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The development of consumer subjectivity cannot be solely understood in terms of the intentions, strategies and discursive practices emanating from diverse power centres. Following Elias, and using Ireland as an empirical case, the consumer is presented as undergoing a shift along a continuum of We–I balances towards the latter pole. This occurs within the context of increasing social interdependencies, functional specialization and social integration. Through complex, unplanned social processes over time, the consumer is seen more individualistically. I conclude by suggesting that there are opportunities to synthesize figurational and Foucauldian approaches to consumer subjectivity once long-term social change is prioritized.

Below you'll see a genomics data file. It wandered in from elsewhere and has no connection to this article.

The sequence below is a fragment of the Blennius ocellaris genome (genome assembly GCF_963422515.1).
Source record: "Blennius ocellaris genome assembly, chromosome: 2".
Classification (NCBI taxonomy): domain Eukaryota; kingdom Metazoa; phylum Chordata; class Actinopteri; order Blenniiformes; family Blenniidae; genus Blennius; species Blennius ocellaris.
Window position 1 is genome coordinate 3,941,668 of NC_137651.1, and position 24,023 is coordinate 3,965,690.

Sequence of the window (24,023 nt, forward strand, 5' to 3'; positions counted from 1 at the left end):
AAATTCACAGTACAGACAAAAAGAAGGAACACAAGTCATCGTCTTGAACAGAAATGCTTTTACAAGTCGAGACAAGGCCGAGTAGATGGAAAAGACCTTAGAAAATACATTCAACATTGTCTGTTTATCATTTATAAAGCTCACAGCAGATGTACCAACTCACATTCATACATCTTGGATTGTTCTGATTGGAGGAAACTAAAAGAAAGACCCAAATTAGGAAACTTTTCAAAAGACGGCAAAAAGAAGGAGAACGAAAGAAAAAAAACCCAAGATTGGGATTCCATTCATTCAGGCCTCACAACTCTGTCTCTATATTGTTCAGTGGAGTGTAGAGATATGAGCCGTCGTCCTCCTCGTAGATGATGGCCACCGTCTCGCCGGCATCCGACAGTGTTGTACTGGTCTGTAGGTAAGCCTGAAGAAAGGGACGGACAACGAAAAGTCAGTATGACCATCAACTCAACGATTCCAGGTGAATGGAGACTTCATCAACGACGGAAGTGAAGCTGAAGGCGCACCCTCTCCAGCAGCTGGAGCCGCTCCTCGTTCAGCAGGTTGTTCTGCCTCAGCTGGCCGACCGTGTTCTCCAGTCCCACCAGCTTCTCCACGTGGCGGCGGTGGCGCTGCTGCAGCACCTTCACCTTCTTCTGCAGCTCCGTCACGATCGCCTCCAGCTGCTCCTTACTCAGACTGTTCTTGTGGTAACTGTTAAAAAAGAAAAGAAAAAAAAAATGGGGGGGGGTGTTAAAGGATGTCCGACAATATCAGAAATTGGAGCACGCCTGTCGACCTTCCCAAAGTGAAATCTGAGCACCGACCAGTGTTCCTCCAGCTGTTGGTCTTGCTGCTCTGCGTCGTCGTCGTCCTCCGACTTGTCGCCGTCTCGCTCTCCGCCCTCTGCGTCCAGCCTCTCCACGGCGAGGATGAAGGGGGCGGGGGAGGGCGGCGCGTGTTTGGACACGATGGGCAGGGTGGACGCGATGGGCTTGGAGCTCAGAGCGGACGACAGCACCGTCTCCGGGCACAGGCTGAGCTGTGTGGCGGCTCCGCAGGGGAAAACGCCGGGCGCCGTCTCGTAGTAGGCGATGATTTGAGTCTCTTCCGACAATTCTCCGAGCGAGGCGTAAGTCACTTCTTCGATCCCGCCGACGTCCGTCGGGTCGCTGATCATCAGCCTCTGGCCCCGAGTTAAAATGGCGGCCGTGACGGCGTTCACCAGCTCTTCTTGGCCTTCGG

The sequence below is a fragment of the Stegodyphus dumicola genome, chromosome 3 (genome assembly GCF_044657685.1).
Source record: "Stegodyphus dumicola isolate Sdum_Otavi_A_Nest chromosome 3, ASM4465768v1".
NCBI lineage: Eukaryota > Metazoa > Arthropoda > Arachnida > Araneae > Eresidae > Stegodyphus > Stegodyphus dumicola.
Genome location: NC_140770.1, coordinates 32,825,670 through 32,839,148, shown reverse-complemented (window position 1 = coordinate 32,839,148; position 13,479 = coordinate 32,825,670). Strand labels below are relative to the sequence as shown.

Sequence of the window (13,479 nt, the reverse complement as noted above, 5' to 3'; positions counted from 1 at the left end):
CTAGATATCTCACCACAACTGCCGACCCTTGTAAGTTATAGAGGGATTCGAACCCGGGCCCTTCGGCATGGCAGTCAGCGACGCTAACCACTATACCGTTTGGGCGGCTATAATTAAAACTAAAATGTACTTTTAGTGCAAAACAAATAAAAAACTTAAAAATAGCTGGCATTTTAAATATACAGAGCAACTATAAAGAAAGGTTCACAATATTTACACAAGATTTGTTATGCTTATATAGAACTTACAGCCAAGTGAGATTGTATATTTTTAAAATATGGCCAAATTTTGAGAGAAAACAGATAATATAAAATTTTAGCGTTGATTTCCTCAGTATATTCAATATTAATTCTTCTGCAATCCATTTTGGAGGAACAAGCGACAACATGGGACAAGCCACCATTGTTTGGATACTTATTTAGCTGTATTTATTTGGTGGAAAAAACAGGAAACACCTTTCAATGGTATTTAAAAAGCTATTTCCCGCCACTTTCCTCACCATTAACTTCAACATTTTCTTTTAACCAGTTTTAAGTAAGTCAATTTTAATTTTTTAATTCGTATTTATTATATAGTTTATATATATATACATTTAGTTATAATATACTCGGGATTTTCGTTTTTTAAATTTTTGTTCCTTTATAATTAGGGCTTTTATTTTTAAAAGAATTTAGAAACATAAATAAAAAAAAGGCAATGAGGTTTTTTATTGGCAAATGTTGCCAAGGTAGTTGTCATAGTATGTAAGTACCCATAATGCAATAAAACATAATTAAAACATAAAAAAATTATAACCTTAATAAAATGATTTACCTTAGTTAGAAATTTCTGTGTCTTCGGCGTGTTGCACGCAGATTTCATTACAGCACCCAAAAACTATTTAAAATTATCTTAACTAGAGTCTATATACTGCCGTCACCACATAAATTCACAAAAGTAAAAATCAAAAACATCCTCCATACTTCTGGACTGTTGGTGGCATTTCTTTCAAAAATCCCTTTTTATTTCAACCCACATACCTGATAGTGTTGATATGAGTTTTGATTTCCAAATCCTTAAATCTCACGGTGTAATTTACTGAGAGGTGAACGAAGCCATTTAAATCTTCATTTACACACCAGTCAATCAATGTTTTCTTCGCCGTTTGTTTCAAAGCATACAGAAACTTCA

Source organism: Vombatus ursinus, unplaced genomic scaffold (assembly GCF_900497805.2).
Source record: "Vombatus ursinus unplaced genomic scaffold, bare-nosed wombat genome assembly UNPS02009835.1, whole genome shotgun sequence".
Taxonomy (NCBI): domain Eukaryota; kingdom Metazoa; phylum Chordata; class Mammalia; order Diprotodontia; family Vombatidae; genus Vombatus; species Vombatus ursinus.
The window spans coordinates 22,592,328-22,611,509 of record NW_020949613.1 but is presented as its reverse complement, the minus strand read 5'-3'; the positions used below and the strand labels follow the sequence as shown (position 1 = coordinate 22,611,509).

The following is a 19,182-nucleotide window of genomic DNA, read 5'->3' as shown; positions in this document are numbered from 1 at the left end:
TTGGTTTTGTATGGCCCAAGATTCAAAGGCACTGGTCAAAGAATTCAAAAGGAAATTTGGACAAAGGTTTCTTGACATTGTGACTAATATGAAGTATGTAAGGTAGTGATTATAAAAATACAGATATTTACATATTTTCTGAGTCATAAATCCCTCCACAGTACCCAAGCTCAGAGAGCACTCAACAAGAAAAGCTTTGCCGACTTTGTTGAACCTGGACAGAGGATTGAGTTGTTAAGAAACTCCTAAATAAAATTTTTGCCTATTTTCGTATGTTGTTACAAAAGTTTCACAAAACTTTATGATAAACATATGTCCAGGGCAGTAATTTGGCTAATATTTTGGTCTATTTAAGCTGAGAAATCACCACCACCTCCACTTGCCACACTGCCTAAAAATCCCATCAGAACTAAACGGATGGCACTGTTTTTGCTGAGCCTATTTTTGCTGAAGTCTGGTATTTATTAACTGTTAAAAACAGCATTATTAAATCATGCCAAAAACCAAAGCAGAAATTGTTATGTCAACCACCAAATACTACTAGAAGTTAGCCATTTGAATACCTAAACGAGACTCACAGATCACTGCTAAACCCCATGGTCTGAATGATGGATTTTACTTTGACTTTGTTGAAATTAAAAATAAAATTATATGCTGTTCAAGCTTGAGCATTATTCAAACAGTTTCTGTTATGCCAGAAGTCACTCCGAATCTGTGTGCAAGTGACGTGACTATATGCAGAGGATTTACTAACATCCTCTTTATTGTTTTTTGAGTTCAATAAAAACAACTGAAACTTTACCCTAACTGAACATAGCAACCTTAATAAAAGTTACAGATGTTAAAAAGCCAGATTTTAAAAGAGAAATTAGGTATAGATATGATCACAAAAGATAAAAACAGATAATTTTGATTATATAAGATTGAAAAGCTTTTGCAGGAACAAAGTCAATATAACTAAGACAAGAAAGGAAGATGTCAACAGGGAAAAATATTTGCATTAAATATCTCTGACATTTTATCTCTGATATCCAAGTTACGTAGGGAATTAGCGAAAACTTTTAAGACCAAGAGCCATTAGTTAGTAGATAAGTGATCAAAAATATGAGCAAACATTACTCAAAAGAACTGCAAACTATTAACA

Dolan, P. (2009) Developing Consumer Subjectivity in Ireland: 1900–80. Journal of Consumer Culture, vol.9, no.1, pp. 117–41. doi:10.1177/1469540508099702
Irish Research Council for the Humanities and Social Sciences